Staying Focused to Beat Clutter

  • By birdie@getorganizedcolumbus.com
  • 14 Jun, 2016
Messy room
As organizers, we work with clients who are overwhelmed with belongings for a variety of reasons. Sometimes there are challenges with space or challenges with time, there might be illness or family circumstances that require shifted attention, some may simply have acquired more than is desired. To tackle our overgrown piles, we have to dedicate several […]
As organizers, we work with clients who are overwhelmed with belongings for a variety of reasons. Sometimes there are challenges with space or challenges with time, there might be illness or family circumstances that require shifted attention, some may simply have acquired more than is desired. To tackle our overgrown piles, we have to dedicate several blocks of hours to sort, remove, repurpose etc. But for some, such an exercise is impossible. It is not for a lack of effort or desire. Decluttering often gets to the heart of the problem for those who have challenges with focused attention.
The act of sorting and decluttering requires the repetitive and focused actions of reviewing and categorizing items for long periods of time. In addition, there needs to be a plan and follow-through for the things which remain. For those who struggle with focus, the ability to perform unilateral repetitive tasks and to remain undistracted through completion is especially challenging. For clients with attention deficit conditions for example, usually after 25 minutes or so of sorting, clients will tell me they are feeling overwhelmed and are having difficulty remembering the sorting categories we established. Some will exhibit frustration and a lack of desire to continue, others may get sidetracked and spontaneously start doing a different task, others will complain of boredom.
This is because the ADD/ADHD mind is an active mind, capable of multitasking and moving along many activities in quick succession. The slow, observant pace of sorting is understimulating for minds seeking constant activity. The most important way to help friends or family members with focus challenges complete a sorting exercise is to allow them to talk through items being sorted. Telling stories or recalling memories associated with the items helps keep fast-paced minds engaged and active. As professionals, we use the stories being relayed to determine where items belong or whether items are important enough to save. We provide the sorting direction, and our clients provide the context.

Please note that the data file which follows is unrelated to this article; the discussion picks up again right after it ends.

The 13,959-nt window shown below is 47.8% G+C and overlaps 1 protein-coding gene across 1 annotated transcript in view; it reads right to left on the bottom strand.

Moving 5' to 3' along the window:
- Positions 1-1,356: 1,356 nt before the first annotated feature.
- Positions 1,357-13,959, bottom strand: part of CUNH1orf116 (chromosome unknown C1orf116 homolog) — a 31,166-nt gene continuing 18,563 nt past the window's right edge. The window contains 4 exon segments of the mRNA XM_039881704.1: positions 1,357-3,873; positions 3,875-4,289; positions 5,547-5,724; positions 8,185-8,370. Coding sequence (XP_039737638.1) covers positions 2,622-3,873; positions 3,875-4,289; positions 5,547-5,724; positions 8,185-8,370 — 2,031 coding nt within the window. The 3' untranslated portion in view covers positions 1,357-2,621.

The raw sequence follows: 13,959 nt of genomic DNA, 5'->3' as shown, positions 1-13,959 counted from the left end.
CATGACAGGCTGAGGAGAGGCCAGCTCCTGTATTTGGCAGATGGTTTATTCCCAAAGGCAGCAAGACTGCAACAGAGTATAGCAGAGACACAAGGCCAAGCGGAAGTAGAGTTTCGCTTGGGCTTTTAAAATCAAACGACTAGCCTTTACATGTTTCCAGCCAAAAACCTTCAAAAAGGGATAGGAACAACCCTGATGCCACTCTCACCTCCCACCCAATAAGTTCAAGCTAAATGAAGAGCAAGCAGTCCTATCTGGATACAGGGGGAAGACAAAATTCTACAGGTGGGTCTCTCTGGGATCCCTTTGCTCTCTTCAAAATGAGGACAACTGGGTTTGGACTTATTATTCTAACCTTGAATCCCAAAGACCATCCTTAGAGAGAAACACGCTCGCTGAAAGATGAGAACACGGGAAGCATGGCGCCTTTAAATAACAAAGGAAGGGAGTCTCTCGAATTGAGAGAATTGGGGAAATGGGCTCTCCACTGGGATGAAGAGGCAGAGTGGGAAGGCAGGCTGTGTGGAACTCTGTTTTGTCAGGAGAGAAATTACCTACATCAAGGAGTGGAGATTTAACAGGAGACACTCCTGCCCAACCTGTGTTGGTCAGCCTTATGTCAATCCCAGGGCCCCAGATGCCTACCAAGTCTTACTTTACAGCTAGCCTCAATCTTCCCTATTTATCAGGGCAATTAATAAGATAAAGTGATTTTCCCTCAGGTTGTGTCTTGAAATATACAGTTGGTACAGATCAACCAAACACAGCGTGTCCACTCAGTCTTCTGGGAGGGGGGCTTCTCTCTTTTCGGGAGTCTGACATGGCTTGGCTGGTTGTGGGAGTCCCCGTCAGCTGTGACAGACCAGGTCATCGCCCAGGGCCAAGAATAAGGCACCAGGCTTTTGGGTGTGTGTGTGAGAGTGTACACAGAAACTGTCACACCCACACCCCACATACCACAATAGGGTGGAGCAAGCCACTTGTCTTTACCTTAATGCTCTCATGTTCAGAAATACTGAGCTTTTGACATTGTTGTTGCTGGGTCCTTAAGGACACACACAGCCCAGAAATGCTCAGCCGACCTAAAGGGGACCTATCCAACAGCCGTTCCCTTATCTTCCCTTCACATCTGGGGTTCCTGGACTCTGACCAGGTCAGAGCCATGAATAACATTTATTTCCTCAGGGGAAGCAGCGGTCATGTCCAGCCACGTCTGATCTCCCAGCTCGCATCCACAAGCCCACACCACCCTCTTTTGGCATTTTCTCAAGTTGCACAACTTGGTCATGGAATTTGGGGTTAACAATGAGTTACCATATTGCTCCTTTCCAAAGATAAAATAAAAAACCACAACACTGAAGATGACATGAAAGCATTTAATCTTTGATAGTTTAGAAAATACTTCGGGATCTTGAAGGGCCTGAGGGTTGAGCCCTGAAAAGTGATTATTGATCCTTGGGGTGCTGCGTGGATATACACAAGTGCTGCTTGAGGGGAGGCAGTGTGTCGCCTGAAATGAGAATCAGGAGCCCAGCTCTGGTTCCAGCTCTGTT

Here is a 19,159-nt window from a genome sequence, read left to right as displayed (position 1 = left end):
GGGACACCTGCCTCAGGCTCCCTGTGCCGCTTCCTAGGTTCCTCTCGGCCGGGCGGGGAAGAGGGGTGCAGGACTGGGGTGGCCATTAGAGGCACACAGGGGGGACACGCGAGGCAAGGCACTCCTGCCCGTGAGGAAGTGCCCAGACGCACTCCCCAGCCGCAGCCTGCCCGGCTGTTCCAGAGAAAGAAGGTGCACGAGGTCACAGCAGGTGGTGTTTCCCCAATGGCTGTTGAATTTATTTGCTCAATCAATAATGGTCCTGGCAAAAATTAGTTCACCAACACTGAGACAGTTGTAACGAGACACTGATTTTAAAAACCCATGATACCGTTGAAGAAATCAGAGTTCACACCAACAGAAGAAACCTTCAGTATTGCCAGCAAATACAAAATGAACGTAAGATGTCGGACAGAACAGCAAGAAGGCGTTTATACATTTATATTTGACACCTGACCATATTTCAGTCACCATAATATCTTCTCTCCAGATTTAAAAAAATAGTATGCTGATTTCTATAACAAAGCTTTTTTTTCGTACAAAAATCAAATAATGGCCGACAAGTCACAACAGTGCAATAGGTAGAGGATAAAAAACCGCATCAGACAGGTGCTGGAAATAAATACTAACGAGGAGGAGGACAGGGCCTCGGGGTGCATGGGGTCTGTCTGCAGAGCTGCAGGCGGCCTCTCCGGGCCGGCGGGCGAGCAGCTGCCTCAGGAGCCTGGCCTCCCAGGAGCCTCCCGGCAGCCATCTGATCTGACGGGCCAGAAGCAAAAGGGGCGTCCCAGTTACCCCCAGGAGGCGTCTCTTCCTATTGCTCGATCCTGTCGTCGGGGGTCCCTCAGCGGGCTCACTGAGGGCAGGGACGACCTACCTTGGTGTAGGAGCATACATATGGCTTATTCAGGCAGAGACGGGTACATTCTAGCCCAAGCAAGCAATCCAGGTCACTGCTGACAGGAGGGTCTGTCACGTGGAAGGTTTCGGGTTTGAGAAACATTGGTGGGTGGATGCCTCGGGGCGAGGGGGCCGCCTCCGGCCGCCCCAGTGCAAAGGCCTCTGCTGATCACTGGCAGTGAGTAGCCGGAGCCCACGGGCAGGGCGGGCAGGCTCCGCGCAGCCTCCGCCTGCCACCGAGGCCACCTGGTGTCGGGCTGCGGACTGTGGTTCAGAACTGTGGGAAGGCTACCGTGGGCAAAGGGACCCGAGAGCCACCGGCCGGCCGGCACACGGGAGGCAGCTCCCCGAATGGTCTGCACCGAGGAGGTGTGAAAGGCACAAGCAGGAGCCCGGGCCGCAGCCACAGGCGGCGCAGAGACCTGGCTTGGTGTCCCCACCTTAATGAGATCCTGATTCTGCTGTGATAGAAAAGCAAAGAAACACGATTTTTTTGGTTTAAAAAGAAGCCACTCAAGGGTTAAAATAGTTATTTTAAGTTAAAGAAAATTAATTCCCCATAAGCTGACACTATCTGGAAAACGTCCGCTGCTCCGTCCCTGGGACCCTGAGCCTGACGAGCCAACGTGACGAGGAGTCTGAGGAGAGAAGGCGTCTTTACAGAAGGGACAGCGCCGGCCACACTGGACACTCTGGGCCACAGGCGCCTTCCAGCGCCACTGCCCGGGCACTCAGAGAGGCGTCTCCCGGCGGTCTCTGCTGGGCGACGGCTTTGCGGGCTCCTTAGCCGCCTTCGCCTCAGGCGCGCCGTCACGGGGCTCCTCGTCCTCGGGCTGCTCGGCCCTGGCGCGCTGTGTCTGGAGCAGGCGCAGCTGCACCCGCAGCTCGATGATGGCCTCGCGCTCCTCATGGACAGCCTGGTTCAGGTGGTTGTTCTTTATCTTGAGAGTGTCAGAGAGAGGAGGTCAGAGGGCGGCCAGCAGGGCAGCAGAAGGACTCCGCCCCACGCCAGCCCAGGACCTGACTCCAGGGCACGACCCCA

Once the process of sorting is achieved, you will want to follow-through with finding homes for kept items. This type of follow-through is difficult for most clients–not just those with focus challenges. Logical placement and easy access is key in determining proper homes. Labelling and coding practices will be important reminders for those who struggle to remember placement. And I like to create a placement key as a written reminder of where we left things. As professionals, we hope to help you stay mindful and undistracted so you can achieve your goals and get your time back.

Get Organized Columbus

By Tera Harmon 16 Jan, 2018
Ever have that feeling after your home has been cleaned that things still don't seem put away and tidy? Or maybe you get that nagging sense when you walk into a room that things still need a "once over." Even in frequently-cleaned homes, we can feel like there is more to do when our clutter is the first thing that catches our eye in each room. Well the clutter itself may not be the only culprit. Our house habits can help highlight the things we use in a way that is not flattering.  Can you recognize any of these hotspots in your home?